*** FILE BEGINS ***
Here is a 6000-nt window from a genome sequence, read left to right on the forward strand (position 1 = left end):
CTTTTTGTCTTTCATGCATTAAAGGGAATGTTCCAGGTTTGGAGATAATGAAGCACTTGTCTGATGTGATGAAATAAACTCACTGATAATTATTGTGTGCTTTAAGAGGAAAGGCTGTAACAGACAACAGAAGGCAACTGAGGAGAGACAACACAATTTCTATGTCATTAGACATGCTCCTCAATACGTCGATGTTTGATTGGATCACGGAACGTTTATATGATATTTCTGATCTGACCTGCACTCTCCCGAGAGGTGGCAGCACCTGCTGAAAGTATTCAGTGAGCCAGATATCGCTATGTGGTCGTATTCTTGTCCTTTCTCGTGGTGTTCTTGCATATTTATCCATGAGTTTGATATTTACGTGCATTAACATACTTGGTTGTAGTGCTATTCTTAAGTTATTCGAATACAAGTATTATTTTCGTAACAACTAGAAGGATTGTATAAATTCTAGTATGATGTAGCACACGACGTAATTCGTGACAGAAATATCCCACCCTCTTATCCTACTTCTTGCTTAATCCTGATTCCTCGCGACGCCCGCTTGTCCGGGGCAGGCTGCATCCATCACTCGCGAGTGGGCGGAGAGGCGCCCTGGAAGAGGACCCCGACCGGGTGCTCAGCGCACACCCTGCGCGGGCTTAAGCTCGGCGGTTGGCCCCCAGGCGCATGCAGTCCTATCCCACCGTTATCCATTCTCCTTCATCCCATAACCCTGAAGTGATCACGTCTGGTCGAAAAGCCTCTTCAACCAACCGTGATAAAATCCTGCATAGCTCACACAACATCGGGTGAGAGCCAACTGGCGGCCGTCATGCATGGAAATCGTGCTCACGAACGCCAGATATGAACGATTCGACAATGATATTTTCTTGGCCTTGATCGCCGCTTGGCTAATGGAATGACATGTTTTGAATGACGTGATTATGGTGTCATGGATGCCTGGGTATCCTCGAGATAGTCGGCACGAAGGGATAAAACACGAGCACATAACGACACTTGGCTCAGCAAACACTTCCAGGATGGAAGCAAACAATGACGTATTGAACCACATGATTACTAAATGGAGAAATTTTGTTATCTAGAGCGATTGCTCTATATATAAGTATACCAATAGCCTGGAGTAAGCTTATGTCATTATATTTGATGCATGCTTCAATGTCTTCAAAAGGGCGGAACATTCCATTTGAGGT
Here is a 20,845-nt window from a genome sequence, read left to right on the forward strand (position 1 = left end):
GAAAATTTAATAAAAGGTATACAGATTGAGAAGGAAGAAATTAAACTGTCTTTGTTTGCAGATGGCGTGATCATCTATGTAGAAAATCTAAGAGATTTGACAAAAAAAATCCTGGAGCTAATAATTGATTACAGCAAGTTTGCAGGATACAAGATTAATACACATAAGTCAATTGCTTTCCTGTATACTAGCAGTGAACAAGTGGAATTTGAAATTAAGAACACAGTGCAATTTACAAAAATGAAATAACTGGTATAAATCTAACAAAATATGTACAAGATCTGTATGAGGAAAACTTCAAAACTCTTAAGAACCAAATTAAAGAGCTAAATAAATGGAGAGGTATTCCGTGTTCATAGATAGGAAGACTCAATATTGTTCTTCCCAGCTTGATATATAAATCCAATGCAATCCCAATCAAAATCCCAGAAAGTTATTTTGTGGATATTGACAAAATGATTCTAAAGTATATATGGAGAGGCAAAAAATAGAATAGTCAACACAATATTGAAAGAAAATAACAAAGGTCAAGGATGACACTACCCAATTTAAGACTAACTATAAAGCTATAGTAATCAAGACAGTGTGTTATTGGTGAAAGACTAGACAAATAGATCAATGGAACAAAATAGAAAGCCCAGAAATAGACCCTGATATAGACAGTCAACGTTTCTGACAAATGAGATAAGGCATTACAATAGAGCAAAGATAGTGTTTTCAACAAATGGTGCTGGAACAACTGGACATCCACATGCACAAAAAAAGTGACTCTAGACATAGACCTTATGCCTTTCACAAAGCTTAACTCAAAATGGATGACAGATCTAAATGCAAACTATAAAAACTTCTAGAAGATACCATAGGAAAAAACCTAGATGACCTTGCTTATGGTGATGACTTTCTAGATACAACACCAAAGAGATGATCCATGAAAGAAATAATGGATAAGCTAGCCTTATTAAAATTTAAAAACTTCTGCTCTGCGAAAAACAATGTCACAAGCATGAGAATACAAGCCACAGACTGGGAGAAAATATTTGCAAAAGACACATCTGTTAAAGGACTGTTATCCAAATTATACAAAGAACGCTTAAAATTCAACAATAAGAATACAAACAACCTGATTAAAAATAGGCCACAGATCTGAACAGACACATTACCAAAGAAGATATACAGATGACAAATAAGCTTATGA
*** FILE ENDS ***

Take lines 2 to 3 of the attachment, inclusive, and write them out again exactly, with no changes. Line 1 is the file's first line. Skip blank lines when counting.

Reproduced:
CTTTTTGTCTTTCATGCATTAAAGGGAATGTTCCAGGTTTGGAGATAATGAAGCACTTGTCTGATGTGATGAAATAAACTCACTGATAATTATTGTGTGCTTTAAGAGGAAAGGCTGTAACAGACAACAGAAGGCAACTGAGGAGAGACAACACAATTTCTATGTCATTAGACATGCTCCTCAATACGTCGATGTTTGATTGGATCACGGAACGTTTATATGATATTTCTGATCTGACCTGCACTCTCCCGAGAGGTGGCAGCACCTGCTGAAAGTATTCAGTGAGCCAGATATCGCTATGTGGTCGTATTCTTGTCCTTTCTCGTGGTGTTCTTGCATATTTATCCATGAGTTTGATATTTACGTGCATTAACATACTTGGTTGTAGTGCTATTCTTAAGTTATTCGAATACAAGTATTATTTTCGTAACAACTAGAAGGATTGTATAAATTCTAGTATGATGTAGCACACGACGTAATTCGTGACAGAAATATCCCACCCTCTTATCCTACTTCTTGCTTAATCCTGATTCCTCGCGACGCCCGCTTGTCCGGGGCAGGCTGCATCCATCACTCGCGAGTGGGCGGAGAGGCGCCCTGGAAGAGGACCCCGACCGGGTGCTCAGCGCACACCCTGCGCGGGCTTAAGCTCGGCGGTTGGCCCCCAGGCGCATGCAGTCCTATCCCACCGTTATCCATTCTCCTTCATCCCATAACCCTGAAGTGATCACGTCTGGTCGAAAAGCCTCTTCAACCAACCGTGATAAAATCCTGCATAGCTCACACAACATCGGGTGAGAGCCAACTGGCGGCCGTCATGCATGGAAATCGTGCTCACGAACGCCAGATATGAACGATTCGACAATGATATTTTCTTGGCCTTGATCGCCGCTTGGCTAATGGAATGACATGTTTTGAATGACGTGATTATGGTGTCATGGATGCCTGGGTATCCTCGAGATAGTCGGCACGAAGGGATAAAACACGAGCACATAACGACACTTGGCTCAGCAAACACTTCCAGGATGGAAGCAAACAATGACGTATTGAACCACATGATTACTAAATGGAGAAATTTTGTTATCTAGAGCGATTGCTCTATATATAAGTATACCAATAGCCTGGAGTAAGCTTATGTCATTATATTTGATGCATGCTTCAATGTCTTCAAAAGGGCGGAACATTCCATTTGAGGT
Here is a 20,845-nt window from a genome sequence, read left to right on the forward strand (position 1 = left end):